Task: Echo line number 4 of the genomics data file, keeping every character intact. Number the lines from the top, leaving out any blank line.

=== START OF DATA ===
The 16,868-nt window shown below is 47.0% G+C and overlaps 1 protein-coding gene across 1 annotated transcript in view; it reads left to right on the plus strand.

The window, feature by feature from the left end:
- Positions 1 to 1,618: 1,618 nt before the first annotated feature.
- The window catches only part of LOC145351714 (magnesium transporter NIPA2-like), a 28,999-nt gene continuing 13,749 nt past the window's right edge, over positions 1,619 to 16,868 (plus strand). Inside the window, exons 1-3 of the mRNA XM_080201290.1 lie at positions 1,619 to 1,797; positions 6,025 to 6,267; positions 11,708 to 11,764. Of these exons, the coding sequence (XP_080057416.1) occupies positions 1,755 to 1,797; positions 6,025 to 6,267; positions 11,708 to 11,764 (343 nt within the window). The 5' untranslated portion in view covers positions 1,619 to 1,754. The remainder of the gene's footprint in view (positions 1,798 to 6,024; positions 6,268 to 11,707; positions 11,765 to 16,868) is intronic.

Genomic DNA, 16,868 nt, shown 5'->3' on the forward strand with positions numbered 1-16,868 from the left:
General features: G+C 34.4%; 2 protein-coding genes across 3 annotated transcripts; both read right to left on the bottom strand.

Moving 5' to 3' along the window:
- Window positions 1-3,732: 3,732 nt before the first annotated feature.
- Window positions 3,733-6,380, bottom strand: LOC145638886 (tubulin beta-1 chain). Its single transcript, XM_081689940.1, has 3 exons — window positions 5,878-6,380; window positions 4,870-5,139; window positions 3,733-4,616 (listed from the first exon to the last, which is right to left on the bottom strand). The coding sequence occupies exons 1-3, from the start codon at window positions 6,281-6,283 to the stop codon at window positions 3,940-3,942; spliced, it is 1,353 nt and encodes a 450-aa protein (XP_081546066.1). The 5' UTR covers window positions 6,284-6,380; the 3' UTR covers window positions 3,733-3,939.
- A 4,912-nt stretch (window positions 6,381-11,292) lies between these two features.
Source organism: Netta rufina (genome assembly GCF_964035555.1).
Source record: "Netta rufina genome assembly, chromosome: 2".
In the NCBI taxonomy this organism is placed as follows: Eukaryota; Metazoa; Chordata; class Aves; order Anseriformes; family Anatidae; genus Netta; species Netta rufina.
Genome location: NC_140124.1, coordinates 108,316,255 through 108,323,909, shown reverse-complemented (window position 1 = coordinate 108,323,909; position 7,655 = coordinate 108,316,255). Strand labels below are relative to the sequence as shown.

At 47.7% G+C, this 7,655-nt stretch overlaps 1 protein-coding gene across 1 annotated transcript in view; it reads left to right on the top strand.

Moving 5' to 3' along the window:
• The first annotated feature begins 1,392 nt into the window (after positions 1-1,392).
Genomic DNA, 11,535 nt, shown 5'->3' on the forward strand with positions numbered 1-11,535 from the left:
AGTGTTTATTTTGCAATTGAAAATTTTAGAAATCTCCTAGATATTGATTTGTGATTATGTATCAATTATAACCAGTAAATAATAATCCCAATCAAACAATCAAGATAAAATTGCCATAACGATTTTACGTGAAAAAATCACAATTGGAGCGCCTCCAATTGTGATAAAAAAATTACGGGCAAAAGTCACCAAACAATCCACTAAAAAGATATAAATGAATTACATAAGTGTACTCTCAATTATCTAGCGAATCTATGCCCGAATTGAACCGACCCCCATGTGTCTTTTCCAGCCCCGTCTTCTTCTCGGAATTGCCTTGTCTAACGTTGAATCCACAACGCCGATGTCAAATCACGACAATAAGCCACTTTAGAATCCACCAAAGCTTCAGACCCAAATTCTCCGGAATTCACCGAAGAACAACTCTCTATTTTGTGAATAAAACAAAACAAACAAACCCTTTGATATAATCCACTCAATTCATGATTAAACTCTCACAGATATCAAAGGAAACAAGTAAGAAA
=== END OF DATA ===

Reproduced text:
- The window catches only part of LOC145351714 (magnesium transporter NIPA2-like), a 28,999-nt gene continuing 13,749 nt past the window's right edge, over positions 1,619 to 16,868 (plus strand). Inside the window, exons 1-3 of the mRNA XM_080201290.1 lie at positions 1,619 to 1,797; positions 6,025 to 6,267; positions 11,708 to 11,764. Of these exons, the coding sequence (XP_080057416.1) occupies positions 1,755 to 1,797; positions 6,025 to 6,267; positions 11,708 to 11,764 (343 nt within the window). The 5' untranslated portion in view covers positions 1,619 to 1,754. The remainder of the gene's footprint in view (positions 1,798 to 6,024; positions 6,268 to 11,707; positions 11,765 to 16,868) is intronic.